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Wednesday, June 27, 2007

She decided to switch beds: Blood transfusion medical error

Tawnya Brown was awaiting bowel surgery in a Northern Virginia hospital when she decided to switch beds to be closer to the window. The move ultimately killed her. During surgery, Brown mistakenly received two pints of A-negative blood. She was O-positive. An investigation revealed that a technician had drawn blood from the wrong patient. Within minutes of the procedure, the 31-year-old suffered a fatal hemolytic reaction, which resulted in plunging blood pressure and kidney failure.

Blood mix-ups, though rare, are still one of the most feared mistakes in transfusion medicine. "It's the biggest threat today," says Dr. Kathleen Sazama, a transfusion expert at the University of Texas M.D. Anderson Cancer Center in Houston. Even an ounce of mismatched cells can trigger a potentially lethal immune response, causing blood clots and internal bleeding.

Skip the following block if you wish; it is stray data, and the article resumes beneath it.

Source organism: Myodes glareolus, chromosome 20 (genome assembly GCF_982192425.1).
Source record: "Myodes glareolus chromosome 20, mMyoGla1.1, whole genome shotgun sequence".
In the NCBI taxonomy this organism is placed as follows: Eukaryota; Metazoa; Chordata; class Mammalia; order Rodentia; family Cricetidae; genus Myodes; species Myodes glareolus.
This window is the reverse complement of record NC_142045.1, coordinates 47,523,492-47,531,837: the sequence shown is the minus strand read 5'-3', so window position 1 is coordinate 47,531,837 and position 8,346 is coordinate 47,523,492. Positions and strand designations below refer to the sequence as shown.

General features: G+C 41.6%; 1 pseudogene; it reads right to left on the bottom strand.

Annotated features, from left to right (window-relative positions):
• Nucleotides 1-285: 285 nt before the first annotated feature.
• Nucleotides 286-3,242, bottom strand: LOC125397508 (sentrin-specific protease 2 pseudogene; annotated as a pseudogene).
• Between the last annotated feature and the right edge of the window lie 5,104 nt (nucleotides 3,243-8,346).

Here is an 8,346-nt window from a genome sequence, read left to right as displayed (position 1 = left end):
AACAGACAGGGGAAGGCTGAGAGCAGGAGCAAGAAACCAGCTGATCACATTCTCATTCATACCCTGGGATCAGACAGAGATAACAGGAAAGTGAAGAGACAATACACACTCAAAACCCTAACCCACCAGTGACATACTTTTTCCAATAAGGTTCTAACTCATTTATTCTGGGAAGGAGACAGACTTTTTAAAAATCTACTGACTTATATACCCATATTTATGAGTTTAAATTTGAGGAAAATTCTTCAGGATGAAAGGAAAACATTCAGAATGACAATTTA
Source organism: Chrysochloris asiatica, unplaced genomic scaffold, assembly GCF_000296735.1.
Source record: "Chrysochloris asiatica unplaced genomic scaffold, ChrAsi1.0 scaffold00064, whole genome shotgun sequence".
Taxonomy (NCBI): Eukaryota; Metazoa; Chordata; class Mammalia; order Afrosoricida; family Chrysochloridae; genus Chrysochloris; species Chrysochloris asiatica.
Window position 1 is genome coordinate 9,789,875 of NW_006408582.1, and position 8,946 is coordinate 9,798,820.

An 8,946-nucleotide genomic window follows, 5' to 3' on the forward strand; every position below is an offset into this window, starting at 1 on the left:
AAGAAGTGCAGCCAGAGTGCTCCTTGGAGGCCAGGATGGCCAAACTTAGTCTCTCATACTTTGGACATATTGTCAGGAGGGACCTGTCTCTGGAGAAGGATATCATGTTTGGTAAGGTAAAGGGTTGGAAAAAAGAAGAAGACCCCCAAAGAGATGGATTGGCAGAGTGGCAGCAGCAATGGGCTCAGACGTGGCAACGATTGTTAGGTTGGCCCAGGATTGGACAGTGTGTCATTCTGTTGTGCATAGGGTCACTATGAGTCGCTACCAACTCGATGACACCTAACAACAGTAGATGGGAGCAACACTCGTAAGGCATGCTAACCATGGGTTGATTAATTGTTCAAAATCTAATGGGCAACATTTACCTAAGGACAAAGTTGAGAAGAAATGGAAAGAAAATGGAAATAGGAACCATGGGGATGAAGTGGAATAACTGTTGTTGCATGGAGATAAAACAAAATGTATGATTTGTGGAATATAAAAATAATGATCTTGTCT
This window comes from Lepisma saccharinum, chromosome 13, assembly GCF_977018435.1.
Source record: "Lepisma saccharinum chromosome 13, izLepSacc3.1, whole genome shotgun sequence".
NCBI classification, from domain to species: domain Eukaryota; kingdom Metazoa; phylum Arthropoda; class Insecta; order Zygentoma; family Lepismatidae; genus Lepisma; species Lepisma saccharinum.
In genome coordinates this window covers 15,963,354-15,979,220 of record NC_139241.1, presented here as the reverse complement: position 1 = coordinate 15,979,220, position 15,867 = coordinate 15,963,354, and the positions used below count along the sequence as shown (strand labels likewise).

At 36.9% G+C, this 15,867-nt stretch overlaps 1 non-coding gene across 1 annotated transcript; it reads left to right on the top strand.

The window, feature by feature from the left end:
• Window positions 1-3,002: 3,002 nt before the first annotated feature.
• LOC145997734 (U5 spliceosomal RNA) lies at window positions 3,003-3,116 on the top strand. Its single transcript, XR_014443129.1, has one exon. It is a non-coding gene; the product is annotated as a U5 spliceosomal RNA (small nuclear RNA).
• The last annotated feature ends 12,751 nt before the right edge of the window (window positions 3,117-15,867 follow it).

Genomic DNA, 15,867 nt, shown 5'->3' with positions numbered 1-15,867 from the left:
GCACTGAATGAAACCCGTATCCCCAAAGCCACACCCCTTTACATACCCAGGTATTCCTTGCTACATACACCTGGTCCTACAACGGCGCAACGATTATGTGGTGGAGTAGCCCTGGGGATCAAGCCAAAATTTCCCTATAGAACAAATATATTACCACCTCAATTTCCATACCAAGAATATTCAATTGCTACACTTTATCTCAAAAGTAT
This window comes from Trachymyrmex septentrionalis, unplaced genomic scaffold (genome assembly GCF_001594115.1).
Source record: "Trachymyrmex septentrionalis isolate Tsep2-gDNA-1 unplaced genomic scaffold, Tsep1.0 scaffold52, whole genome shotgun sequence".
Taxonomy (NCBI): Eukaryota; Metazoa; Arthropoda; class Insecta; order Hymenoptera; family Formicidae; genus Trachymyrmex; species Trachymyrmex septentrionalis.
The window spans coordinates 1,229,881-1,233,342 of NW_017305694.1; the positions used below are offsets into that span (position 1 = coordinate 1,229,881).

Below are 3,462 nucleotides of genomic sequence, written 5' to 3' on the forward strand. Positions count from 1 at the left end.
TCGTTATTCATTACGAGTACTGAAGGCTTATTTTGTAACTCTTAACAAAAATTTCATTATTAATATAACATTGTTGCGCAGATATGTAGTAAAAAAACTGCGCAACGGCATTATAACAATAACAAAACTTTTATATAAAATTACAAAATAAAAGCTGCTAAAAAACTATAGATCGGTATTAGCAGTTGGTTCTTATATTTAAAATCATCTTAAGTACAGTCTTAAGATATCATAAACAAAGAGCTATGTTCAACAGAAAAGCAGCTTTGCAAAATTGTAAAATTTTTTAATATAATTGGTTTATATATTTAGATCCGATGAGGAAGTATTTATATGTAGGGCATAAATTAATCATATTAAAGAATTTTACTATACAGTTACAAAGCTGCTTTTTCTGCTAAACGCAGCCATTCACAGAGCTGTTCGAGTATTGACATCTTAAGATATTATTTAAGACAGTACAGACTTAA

Advice: Verify the blood type before you receive a blood transfusion.

Read another of our wrong patient stories, or read Michael Stroh’s source story.

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